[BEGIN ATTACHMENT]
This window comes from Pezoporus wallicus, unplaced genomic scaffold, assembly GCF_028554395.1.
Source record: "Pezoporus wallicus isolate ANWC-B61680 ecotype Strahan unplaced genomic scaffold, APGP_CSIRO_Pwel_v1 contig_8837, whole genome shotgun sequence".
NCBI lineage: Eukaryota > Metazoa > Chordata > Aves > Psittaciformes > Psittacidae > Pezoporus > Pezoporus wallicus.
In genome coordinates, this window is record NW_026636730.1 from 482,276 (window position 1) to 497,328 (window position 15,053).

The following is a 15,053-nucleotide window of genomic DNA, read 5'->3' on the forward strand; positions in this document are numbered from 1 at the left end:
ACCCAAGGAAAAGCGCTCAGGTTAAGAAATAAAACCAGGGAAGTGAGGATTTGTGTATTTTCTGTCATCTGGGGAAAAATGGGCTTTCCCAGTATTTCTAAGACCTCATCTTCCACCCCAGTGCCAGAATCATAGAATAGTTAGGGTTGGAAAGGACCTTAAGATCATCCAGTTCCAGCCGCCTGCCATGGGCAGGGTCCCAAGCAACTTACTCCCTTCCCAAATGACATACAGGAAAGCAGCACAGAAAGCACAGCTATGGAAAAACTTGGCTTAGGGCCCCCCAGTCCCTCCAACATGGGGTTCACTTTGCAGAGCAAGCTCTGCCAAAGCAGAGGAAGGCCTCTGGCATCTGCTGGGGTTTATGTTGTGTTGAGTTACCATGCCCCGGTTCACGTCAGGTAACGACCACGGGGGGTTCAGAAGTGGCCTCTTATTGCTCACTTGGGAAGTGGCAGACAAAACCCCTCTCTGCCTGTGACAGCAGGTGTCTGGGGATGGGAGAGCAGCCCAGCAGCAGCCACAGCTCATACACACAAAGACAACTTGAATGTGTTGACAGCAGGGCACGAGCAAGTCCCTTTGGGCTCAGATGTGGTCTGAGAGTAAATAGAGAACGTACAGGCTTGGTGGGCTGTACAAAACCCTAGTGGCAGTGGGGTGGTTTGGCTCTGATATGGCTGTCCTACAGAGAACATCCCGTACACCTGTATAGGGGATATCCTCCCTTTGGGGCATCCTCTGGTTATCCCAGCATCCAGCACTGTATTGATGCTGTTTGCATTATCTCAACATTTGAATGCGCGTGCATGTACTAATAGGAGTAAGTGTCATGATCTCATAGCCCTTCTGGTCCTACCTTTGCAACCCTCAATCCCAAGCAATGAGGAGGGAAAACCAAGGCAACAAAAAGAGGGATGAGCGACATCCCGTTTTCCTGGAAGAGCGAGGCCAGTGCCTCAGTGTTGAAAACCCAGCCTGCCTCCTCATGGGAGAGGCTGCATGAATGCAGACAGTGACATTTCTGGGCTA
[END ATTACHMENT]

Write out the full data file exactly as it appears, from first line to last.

This window comes from Pezoporus wallicus, unplaced genomic scaffold, assembly GCF_028554395.1.
Source record: "Pezoporus wallicus isolate ANWC-B61680 ecotype Strahan unplaced genomic scaffold, APGP_CSIRO_Pwel_v1 contig_8837, whole genome shotgun sequence".
NCBI lineage: Eukaryota > Metazoa > Chordata > Aves > Psittaciformes > Psittacidae > Pezoporus > Pezoporus wallicus.
In genome coordinates, this window is record NW_026636730.1 from 482,276 (window position 1) to 497,328 (window position 15,053).

The following is a 15,053-nucleotide window of genomic DNA, read 5'->3' on the forward strand; positions in this document are numbered from 1 at the left end:
ACCCAAGGAAAAGCGCTCAGGTTAAGAAATAAAACCAGGGAAGTGAGGATTTGTGTATTTTCTGTCATCTGGGGAAAAATGGGCTTTCCCAGTATTTCTAAGACCTCATCTTCCACCCCAGTGCCAGAATCATAGAATAGTTAGGGTTGGAAAGGACCTTAAGATCATCCAGTTCCAGCCGCCTGCCATGGGCAGGGTCCCAAGCAACTTACTCCCTTCCCAAATGACATACAGGAAAGCAGCACAGAAAGCACAGCTATGGAAAAACTTGGCTTAGGGCCCCCCAGTCCCTCCAACATGGGGTTCACTTTGCAGAGCAAGCTCTGCCAAAGCAGAGGAAGGCCTCTGGCATCTGCTGGGGTTTATGTTGTGTTGAGTTACCATGCCCCGGTTCACGTCAGGTAACGACCACGGGGGGTTCAGAAGTGGCCTCTTATTGCTCACTTGGGAAGTGGCAGACAAAACCCCTCTCTGCCTGTGACAGCAGGTGTCTGGGGATGGGAGAGCAGCCCAGCAGCAGCCACAGCTCATACACACAAAGACAACTTGAATGTGTTGACAGCAGGGCACGAGCAAGTCCCTTTGGGCTCAGATGTGGTCTGAGAGTAAATAGAGAACGTACAGGCTTGGTGGGCTGTACAAAACCCTAGTGGCAGTGGGGTGGTTTGGCTCTGATATGGCTGTCCTACAGAGAACATCCCGTACACCTGTATAGGGGATATCCTCCCTTTGGGGCATCCTCTGGTTATCCCAGCATCCAGCACTGTATTGATGCTGTTTGCATTATCTCAACATTTGAATGCGCGTGCATGTACTAATAGGAGTAAGTGTCATGATCTCATAGCCCTTCTGGTCCTACCTTTGCAACCCTCAATCCCAAGCAATGAGGAGGGAAAACCAAGGCAACAAAAAGAGGGATGAGCGACATCCCGTTTTCCTGGAAGAGCGAGGCCAGTGCCTCAGTGTTGAAAACCCAGCCTGCCTCCTCATGGGAGAGGCTGCATGAATGCAGACAGTGACATTTCTGGGCTA